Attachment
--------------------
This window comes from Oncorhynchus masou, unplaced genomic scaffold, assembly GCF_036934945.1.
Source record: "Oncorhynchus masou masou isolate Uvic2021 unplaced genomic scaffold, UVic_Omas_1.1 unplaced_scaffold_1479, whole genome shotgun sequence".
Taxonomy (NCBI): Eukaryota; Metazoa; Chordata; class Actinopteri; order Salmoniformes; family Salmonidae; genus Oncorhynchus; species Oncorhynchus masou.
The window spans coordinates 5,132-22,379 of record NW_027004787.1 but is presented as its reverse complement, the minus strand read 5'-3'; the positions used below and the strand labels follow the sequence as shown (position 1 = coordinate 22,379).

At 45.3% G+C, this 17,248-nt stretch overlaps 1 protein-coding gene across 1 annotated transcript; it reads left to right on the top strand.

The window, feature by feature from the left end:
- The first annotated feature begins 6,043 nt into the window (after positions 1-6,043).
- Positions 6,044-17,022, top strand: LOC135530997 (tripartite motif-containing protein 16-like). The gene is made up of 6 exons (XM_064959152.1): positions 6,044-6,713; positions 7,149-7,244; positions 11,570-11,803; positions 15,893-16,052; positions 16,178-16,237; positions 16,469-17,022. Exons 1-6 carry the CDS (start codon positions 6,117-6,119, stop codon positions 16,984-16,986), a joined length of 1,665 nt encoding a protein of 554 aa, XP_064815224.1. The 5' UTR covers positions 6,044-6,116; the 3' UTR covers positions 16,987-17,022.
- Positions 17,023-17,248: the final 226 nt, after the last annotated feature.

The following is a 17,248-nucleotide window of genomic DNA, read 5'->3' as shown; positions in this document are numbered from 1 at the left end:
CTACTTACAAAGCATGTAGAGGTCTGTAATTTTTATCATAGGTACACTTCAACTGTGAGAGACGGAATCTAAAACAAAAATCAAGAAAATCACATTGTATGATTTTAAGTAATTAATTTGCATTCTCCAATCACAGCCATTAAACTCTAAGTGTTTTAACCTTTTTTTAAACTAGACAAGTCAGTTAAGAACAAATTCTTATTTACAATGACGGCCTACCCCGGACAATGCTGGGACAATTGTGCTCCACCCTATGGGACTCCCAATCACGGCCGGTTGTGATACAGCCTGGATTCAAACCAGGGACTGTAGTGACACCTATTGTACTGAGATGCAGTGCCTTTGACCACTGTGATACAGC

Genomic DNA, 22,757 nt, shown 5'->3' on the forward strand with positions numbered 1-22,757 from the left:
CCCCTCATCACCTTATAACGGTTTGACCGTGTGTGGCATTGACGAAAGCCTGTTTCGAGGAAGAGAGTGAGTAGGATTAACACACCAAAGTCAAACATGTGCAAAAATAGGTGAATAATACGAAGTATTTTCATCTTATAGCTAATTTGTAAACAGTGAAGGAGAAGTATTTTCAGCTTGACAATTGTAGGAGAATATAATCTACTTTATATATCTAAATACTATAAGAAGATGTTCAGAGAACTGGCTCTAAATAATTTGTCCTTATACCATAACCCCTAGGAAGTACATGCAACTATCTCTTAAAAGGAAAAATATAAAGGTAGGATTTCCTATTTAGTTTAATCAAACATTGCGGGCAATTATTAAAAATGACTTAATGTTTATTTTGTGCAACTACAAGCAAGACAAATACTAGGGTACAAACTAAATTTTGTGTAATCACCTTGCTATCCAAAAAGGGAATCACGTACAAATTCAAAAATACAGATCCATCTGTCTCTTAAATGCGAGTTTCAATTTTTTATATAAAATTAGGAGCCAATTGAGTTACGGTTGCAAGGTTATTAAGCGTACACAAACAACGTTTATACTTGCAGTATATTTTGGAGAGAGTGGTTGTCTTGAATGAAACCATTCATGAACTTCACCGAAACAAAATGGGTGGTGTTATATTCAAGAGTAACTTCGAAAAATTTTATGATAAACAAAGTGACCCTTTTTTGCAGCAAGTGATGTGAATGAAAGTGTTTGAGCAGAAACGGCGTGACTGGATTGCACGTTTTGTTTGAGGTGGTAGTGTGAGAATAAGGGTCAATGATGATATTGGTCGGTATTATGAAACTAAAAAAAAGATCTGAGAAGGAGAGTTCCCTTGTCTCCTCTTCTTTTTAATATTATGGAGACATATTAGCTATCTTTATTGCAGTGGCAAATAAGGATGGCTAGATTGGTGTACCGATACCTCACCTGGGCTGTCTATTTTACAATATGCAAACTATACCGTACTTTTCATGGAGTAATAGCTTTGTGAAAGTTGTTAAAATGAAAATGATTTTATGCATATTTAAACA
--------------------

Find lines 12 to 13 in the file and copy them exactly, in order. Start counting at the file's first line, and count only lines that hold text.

Genomic DNA, 22,757 nt, shown 5'->3' on the forward strand with positions numbered 1-22,757 from the left:
CCCCTCATCACCTTATAACGGTTTGACCGTGTGTGGCATTGACGAAAGCCTGTTTCGAGGAAGAGAGTGAGTAGGATTAACACACCAAAGTCAAACATGTGCAAAAATAGGTGAATAATACGAAGTATTTTCATCTTATAGCTAATTTGTAAACAGTGAAGGAGAAGTATTTTCAGCTTGACAATTGTAGGAGAATATAATCTACTTTATATATCTAAATACTATAAGAAGATGTTCAGAGAACTGGCTCTAAATAATTTGTCCTTATACCATAACCCCTAGGAAGTACATGCAACTATCTCTTAAAAGGAAAAATATAAAGGTAGGATTTCCTATTTAGTTTAATCAAACATTGCGGGCAATTATTAAAAATGACTTAATGTTTATTTTGTGCAACTACAAGCAAGACAAATACTAGGGTACAAACTAAATTTTGTGTAATCACCTTGCTATCCAAAAAGGGAATCACGTACAAATTCAAAAATACAGATCCATCTGTCTCTTAAATGCGAGTTTCAATTTTTTATATAAAATTAGGAGCCAATTGAGTTACGGTTGCAAGGTTATTAAGCGTACACAAACAACGTTTATACTTGCAGTATATTTTGGAGAGAGTGGTTGTCTTGAATGAAACCATTCATGAACTTCACCGAAACAAAATGGGTGGTGTTATATTCAAGAGTAACTTCGAAAAATTTTATGATAAACAAAGTGACCCTTTTTTGCAGCAAGTGATGTGAATGAAAGTGTTTGAGCAGAAACGGCGTGACTGGATTGCACGTTTTGTTTGAGGTGGTAGTGTGAGAATAAGGGTCAATGATGATATTGGTCGGTATTATGAAACTAAAAAAAAGATCTGAGAAGGAGAGTTCCCTTGTCTCCTCTTCTTTTTAATATTATGGAGACATATTAGCTATCTTTATTGCAGTGGCAAATAAGGATGGCTAGATTGGTGTACCGATACCTCACCTGGGCTGTCTATTTTACAATATGCAAACTATACCGTACTTTTCATGGAGTAATAGCTTTGTGAAAGTTGTTAAAATGAAAATGATTTTATGCATATTTAAACA